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Nat Genet. 2018 Sep;50(9):1296-1303. doi: 10.1038/s41588-018-0175-z. Epub 2018 Jul 23.

Dynamic interplay between enhancer-promoter topology and gene activity.

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Lewis-Sigler Institute for Integrative Genomics, Princeton University, Princeton, NJ, USA.
Department of Molecular Biology, Princeton University, Princeton, NJ, USA.
Department of Biochemistry and Molecular Biology, and the Kimmel Cancer Center, Thomas Jefferson University, Philadelphia, PA, USA.
Lewis-Sigler Institute for Integrative Genomics, Princeton University, Princeton, NJ, USA.
Joseph Henry Laboratories of Physics, Princeton University, Princeton, NJ, USA.
Department of Developmental and Stem Cell Biology, Institut Pasteur, Paris, France.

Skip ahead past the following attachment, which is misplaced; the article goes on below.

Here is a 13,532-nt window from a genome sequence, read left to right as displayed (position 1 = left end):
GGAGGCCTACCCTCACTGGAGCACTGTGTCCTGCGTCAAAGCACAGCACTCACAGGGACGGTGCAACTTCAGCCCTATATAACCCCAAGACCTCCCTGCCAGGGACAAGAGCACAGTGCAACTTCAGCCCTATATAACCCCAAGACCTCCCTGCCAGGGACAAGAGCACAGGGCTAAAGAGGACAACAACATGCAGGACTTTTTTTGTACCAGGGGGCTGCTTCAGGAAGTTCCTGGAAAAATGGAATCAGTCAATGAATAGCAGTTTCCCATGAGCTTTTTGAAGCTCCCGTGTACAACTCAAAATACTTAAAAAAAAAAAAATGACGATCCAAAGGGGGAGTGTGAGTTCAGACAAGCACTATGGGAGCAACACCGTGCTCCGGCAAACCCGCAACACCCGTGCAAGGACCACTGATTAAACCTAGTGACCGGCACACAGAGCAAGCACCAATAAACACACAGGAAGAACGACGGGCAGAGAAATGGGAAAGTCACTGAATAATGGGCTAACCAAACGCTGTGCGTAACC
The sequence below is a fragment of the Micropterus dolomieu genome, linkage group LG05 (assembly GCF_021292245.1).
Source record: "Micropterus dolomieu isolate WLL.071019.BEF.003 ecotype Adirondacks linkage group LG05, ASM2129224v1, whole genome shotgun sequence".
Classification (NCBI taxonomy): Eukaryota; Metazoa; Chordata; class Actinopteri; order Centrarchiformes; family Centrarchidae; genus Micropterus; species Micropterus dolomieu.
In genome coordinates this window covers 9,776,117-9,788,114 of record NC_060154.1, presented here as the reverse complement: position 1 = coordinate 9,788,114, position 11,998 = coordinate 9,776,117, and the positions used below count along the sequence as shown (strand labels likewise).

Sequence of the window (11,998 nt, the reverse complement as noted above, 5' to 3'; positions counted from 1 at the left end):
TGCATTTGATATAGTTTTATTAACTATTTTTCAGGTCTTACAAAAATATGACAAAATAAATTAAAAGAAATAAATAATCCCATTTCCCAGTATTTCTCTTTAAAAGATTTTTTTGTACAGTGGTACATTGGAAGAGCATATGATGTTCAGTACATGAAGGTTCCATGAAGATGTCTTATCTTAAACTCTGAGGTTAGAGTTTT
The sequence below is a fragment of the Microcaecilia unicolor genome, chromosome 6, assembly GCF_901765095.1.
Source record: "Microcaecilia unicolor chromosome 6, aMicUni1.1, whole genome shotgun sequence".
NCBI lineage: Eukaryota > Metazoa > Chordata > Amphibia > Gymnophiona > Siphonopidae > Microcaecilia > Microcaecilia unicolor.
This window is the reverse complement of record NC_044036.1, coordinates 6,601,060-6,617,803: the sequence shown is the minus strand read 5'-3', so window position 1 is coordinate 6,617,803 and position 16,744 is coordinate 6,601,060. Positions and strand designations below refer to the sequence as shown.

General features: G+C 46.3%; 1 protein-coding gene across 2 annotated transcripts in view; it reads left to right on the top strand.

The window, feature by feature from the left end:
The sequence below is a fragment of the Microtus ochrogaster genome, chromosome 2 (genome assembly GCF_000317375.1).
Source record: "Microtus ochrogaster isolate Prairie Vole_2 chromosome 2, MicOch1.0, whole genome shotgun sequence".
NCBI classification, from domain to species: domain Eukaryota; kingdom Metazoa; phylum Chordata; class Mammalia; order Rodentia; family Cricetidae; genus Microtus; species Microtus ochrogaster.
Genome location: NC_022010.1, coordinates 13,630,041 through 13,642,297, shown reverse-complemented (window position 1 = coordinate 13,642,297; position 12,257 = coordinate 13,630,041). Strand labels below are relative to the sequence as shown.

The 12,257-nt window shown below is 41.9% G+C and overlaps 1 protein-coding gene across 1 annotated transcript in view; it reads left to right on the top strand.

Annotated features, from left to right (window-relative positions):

A long-standing question in gene regulation is how remote enhancers communicate with their target promoters, and specifically how chromatin topology dynamically relates to gene activation. Here, we combine genome editing and multi-color live imaging to simultaneously visualize physical enhancer-promoter interaction and transcription at the single-cell level in Drosophila embryos. By examining transcriptional activation of a reporter by the endogenous even-skipped enhancers, which are located 150 kb away, we identify three distinct topological conformation states and measure their transition kinetics. We show that sustained proximity of the enhancer to its target is required for activation. Transcription in turn affects the three-dimensional topology as it enhances the temporal stability of the proximal conformation and is associated with further spatial compaction. Furthermore, the facilitated long-range activation results in transcriptional competition at the locus, causing corresponding developmental defects. Our approach offers quantitative insight into the spatial and temporal determinants of long-range gene regulation and their implications for cellular fates.

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